Read

The Practices and Politics of Looking: Responses to Peter Hujar

Nalani Stolz and Nick Larsen

Mon, Mar 11, 2019

Students in Assistant Professor Gina Osterloh’s graduate seminar, The Practices and Politics of Looking, immersed themselves early in Peter Hujar: Speed of Life. The class will develop a public program held during one of its final meetings on Wednesday, April 17, at 7 PM at the Wex. Look out for more information under Talks and More and see other student responses on the Wex’s social media through April.

"Blanket in the Famous Chair"—Nalani Stolz, first-year MFA, The Ohio State University Department of Art

Blanket in the Famous Chair

Blanket in the Famous Chair, 1983
Gelatin silver print
Dimensions: 14 x 11 in.
Framed Dimensions: 17 3/8 x 14 3/8 in.
Collection of Dianne Benson
© Peter Hujar Archive, LLC, courtesy Pace/MacGill Gallery, New York, and Fraenkel Gallery, San Francisco

“We feel a slight disgust when sitting down in a chair warmed by a stranger, as well as a slight pleasure in sitting down in a chair that we ourselves have warmed.”—Susan Stewart, Poetry and the Fate of the Senses

Do two absences make a whole? Or just more emptiness? I feel the need to separate these two objects. I think about Christo, hiding items under blankets. I have the urge to wrap the blanket in rope, to tie it down, allowing us to see the chair more clearly.

I grew up with kitchen chairs like this one: dark wood and straight lines. When we tried to get rid of them, my brother threw his small body across them, crying until we gave up.
We learned to throw things away while he was sleeping. It’s strange to think he lives in an empty room now. Perhaps the only way to live with this affinity to objects is to have none.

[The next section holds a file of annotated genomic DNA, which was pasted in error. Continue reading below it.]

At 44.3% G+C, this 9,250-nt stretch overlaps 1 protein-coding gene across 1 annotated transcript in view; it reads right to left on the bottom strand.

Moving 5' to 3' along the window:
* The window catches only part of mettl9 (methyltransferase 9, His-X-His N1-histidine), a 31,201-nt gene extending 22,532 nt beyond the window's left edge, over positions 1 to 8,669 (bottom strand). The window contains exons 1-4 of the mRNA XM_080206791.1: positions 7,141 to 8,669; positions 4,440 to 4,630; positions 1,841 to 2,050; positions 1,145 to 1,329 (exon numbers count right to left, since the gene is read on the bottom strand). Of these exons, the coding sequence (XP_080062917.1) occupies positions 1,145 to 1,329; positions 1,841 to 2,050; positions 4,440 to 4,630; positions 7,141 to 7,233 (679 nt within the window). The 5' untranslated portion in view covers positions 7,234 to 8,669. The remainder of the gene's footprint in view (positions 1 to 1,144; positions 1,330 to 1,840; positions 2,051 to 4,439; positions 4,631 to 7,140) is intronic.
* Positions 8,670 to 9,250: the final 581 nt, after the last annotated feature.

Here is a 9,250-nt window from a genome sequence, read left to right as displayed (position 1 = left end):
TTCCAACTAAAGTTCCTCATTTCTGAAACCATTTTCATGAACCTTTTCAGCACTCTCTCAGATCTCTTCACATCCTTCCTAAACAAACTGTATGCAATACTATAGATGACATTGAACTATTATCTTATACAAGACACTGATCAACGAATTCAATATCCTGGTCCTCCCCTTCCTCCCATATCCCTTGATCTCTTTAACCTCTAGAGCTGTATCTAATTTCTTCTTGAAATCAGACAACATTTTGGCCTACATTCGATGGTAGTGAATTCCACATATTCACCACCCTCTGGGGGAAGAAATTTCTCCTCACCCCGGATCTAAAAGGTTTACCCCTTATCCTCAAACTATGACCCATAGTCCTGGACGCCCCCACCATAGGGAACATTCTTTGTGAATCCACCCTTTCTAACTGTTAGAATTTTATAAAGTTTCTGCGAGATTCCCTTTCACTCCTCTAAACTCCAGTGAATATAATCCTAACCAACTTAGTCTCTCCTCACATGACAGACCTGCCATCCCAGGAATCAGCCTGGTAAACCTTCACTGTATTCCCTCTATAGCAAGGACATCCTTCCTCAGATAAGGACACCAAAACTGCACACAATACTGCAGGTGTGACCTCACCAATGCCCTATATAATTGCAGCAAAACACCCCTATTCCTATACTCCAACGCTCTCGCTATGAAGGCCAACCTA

One leg of the chair is sitting on the blanket. Did the photographer lift up the chair to place the blanket just so? This corner makes the folds feel staged; it no longer resembles the discarded blankets in my own living room.

Plain white walls and a scratched-up floor. There are so many scratches, you can barely make out the individual tiles. This chair must have lived here a long time. Pushed and dragged across the floor.

Looking at this blanket in Hujar’s studio, I think about the one in my own studio. “Lightweight, Winter” written in my mom’s faded handwriting; a note from my childhood. When I am lost, I trace the countless stains. How were they made? Was it my parents’ bodies?
My own? I make up the stories I want to believe.
What stains and stories does Peter’s blanket have to tell?
The card talks about a fashion shoot; a close friend, wrapped in it, laid across the photographer’s bed. I wonder about his body touching the blanket. Was he clothed or was his bare skin against it? I imagine it touching my own skin. The wooly texture looks scratchy. Does his scent and warmth still linger?

nalanistolz.com

 

"Above Snakes"—Nick Larsen, third-year MFA, The Ohio State University Department of Art

Snake on a Branch, Germantown, New York

Snake on a Branch, Germantown, New York, 1985
Gelatin silver print
Image: 14 3/4 x 14 3/4 in. (37.5 x 37.5 cm)
Sheet: 20 x 16 in. (50.8 x 40.6 cm)
Framed Dimensions: 24 3/8 x 20 3/8 in.
Peter Hujar Collection, The Morgan Library & Museum, purchased on The Charina Endowment Fund, 2013
© Peter Hujar Archive, LLC, courtesy Pace/MacGill Gallery, New York, and Fraenkel Gallery, San Francisco

I needed to get my belly off the ground, the sun 
in my guts, before dark (I can’t tell time when it’s overcast)
            I am not on the attack or on the run

I was a snack this time last year

I’ve gone warm black and dirty white, flatter now 
            thirty-four years on
            seven ears of corn stacked and tapered on both ends

From any distance, this field turns charcoal
            the window, the neighbor’s house, and me 

            the highlights

            the erasures

Safe to say I need my space; I’m upstate 
for a reason if not by choice

           the exhaustion (to my eyes; I don’t mean to project)

on all sides of me—

          top/bottom
          front/back
          spine/stomach

 —kids from the city, under the weather but

          above the snakes

cargocollective.com/nick-larsen

 

Lead image:
Susan Sontag, 1975
Gelatin silver print
14 3/4 x 14 3/4 in.
Purchased on The Charina Endowment Fund, The Morgan Library & Museum, 2013.108.8.2310
© Peter Hujar Archive, LLC, courtesy Pace/MacGill Gallery, New York, and Fraenkel Gallery, San Francisco